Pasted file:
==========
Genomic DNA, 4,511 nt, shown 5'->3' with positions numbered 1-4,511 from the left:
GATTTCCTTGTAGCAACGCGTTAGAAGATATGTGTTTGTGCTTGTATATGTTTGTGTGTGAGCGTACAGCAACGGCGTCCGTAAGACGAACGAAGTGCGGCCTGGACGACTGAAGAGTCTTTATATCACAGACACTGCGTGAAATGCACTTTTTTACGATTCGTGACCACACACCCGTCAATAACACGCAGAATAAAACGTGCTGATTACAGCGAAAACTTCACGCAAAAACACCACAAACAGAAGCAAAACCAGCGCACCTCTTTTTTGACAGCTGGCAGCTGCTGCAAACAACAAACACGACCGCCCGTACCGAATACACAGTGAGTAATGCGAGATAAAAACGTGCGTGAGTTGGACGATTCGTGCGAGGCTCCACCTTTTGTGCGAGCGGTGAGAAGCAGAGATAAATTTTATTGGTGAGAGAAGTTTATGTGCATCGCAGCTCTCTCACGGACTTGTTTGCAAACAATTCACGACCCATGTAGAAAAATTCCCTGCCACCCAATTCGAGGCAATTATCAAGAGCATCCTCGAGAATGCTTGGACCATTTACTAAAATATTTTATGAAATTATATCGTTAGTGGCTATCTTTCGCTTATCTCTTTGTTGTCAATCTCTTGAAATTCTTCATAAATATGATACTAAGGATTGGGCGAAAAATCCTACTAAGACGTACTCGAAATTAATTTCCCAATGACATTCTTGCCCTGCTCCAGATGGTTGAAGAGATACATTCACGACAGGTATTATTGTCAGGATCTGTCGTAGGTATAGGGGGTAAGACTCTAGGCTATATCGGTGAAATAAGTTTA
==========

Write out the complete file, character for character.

Genomic DNA, 4,511 nt, shown 5'->3' with positions numbered 1-4,511 from the left:
GATTTCCTTGTAGCAACGCGTTAGAAGATATGTGTTTGTGCTTGTATATGTTTGTGTGTGAGCGTACAGCAACGGCGTCCGTAAGACGAACGAAGTGCGGCCTGGACGACTGAAGAGTCTTTATATCACAGACACTGCGTGAAATGCACTTTTTTACGATTCGTGACCACACACCCGTCAATAACACGCAGAATAAAACGTGCTGATTACAGCGAAAACTTCACGCAAAAACACCACAAACAGAAGCAAAACCAGCGCACCTCTTTTTTGACAGCTGGCAGCTGCTGCAAACAACAAACACGACCGCCCGTACCGAATACACAGTGAGTAATGCGAGATAAAAACGTGCGTGAGTTGGACGATTCGTGCGAGGCTCCACCTTTTGTGCGAGCGGTGAGAAGCAGAGATAAATTTTATTGGTGAGAGAAGTTTATGTGCATCGCAGCTCTCTCACGGACTTGTTTGCAAACAATTCACGACCCATGTAGAAAAATTCCCTGCCACCCAATTCGAGGCAATTATCAAGAGCATCCTCGAGAATGCTTGGACCATTTACTAAAATATTTTATGAAATTATATCGTTAGTGGCTATCTTTCGCTTATCTCTTTGTTGTCAATCTCTTGAAATTCTTCATAAATATGATACTAAGGATTGGGCGAAAAATCCTACTAAGACGTACTCGAAATTAATTTCCCAATGACATTCTTGCCCTGCTCCAGATGGTTGAAGAGATACATTCACGACAGGTATTATTGTCAGGATCTGTCGTAGGTATAGGGGGTAAGACTCTAGGCTATATCGGTGAAATAAGTTTA